By Lisa P. Jackson - 09/23/10 01:31 AM EDT
Since 1970, the Clean Air Act has saved hundreds of thousands of lives and reaped trillions of dollars in health benefits for our nation. Breathing cleaner air has not only spared Americans from expensive treatments and costly hospital stays — it has also supported productivity through less sick days for our workers and students.
The great irony is that one of the most economically successful environmental programs in American history is also one of the most economically maligned. Time and again, efforts to clean up the air we breathe have met with economic doomsday predictions. Time and again those predictions were wrong.
In the 1970s, lobbyists claimed the phase-in of catalytic converters for new cars and trucks would cause “entire industries” to “collapse.” Instead, the requirement gave birth to a global market for catalytic converters and enthroned American manufacturers at the top of that market.
In the 1980s, they said proposed Clean Air Act Amendments would cause “a quiet death for businesses across the country.”
Instead, the US economy grew by 64 percent as the Clean Air Act Amendments cut acid-rain pollution in half. The requirements gave birth to a global market in smokestack scrubbers and, again, gave American manufacturers dominance in that market.
And in the 1990s, the lobbyists told us using the act to phase out the CFCs depleting the ozone layer would create “severe economic and social disruption.” Instead, new technology cut costs while improving productivity. The phase-out happened five years faster than predicted and cost 30 percent less. And by making their products better and cleaner, the American refrigeration industry gained access to new overseas markets.
Far from inhibiting our economy, the Clean Air Act thrives on innovation and entrepreneurship. From new clean-air standards come new innovations. It’s important to remember these success stories as we step up to tackle greenhouse gases and fight climate change.
Last year, EPA acknowledged the 2007 Supreme Court decision that greenhouse gases are covered under the Clean Air Act and began taking sensible steps to apply the law to greenhouse-gas pollution.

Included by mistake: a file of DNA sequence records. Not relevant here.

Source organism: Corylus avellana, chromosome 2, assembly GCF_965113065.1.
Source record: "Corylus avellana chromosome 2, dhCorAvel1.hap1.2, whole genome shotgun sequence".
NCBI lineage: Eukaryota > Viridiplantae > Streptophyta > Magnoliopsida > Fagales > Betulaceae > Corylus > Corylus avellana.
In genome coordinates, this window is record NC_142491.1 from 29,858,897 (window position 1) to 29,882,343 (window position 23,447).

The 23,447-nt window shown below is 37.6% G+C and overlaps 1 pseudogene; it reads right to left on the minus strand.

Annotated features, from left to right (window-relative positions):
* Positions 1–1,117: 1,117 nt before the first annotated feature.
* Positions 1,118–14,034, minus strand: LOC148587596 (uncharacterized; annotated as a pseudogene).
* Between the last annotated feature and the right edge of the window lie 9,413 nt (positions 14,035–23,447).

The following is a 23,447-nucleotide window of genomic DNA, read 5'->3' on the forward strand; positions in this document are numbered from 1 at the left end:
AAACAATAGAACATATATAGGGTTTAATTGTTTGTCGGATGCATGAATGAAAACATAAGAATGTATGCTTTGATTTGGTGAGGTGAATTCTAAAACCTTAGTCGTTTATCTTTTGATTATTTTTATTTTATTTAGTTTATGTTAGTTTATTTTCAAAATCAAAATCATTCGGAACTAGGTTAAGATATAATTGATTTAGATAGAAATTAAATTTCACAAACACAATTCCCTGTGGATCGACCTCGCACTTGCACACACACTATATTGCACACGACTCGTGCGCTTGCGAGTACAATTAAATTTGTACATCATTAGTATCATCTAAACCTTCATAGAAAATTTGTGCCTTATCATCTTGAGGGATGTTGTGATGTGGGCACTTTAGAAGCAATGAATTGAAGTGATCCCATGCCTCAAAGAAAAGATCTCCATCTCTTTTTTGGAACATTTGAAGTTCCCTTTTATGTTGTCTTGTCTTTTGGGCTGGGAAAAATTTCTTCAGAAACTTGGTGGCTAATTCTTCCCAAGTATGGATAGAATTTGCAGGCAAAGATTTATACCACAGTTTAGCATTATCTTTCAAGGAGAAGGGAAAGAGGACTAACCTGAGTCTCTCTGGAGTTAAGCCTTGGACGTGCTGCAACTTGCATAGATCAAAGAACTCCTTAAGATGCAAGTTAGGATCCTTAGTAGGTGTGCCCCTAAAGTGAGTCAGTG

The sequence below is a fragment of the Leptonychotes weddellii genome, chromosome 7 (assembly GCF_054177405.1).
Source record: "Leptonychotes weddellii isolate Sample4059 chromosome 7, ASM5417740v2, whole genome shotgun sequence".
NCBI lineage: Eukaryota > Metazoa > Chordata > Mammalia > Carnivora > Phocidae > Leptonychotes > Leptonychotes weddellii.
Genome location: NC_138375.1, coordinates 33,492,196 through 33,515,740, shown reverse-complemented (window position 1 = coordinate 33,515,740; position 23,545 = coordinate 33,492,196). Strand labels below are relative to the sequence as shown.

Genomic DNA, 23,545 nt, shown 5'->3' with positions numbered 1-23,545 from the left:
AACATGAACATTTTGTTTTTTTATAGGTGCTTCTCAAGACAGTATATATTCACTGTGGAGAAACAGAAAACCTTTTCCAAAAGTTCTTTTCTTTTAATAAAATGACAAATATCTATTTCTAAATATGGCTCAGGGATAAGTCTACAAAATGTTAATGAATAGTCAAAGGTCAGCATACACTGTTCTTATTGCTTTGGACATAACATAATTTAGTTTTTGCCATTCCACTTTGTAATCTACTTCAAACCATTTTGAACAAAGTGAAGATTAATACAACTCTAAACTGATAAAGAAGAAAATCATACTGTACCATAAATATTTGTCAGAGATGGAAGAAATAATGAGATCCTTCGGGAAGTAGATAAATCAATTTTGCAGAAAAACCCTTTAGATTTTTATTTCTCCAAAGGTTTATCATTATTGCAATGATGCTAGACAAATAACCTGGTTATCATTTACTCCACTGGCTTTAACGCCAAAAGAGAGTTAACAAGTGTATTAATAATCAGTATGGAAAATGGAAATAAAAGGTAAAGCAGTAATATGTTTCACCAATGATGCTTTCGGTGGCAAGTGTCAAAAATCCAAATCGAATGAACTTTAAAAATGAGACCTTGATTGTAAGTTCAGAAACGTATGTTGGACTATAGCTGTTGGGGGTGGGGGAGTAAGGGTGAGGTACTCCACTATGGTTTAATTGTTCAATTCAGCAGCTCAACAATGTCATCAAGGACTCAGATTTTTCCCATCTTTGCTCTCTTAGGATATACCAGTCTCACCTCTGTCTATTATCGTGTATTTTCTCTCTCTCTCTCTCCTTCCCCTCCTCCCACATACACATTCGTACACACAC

Those steps included an endangerment finding based on decades of peer-reviewed scientific research.
They included a clean cars program that — developed with autoworkers and automakers — will cut 950 million tons of greenhouse gases, save drivers $3,000 at the gas pump, and keep $2.3 billion at home in our economy rather than buying oil overseas. As with every Clean Air Act program, it will also spark new innovations.
EPA also finalized a rule to shield small businesses and nonprofits from new permitting requirements, making sure we are getting meaningful cuts and not overburdening small entities for minimal results.
Yet — true to form — the opponents of common-sense actions have dusted off the old predictions of economic catastrophe.
One prominent lobbyist was even quoted saying that if EPA is to regulate greenhouse-gas emissions, “then it ought to have to regulate facilities large and small and suffer all the consequences, warts and all.” They seem so eager to see their wild projections of economic collapse come true — just once — that they are open to forcing EPA to regulate in the most aggressive and disruptive way imaginable.
Fortunately, we at EPA know better. Just as we have done for 40 years, we’re moving carefully and thoughtfully, taking modest steps for measurable results. While the Clean Air Act cannot achieve the magnitude of greenhouse-gas emissions reductions that new legislation can achieve, the fact remains that it is time to get started. It is time to recognize the overwhelming scientific evidence, time to move past the false choice between our planet and our prosperity and time to realize that this problem gets more damaging, more expensive and harder to solve the longer we wait.
Now is the time to write the next chapter in the history of the Clean Air Act. As it has been since the beginning of the Clean Air Act, our work will be good for our health, good for our environment and good for our economy.
Jackson is the administrator of the Environmental Protection Agency.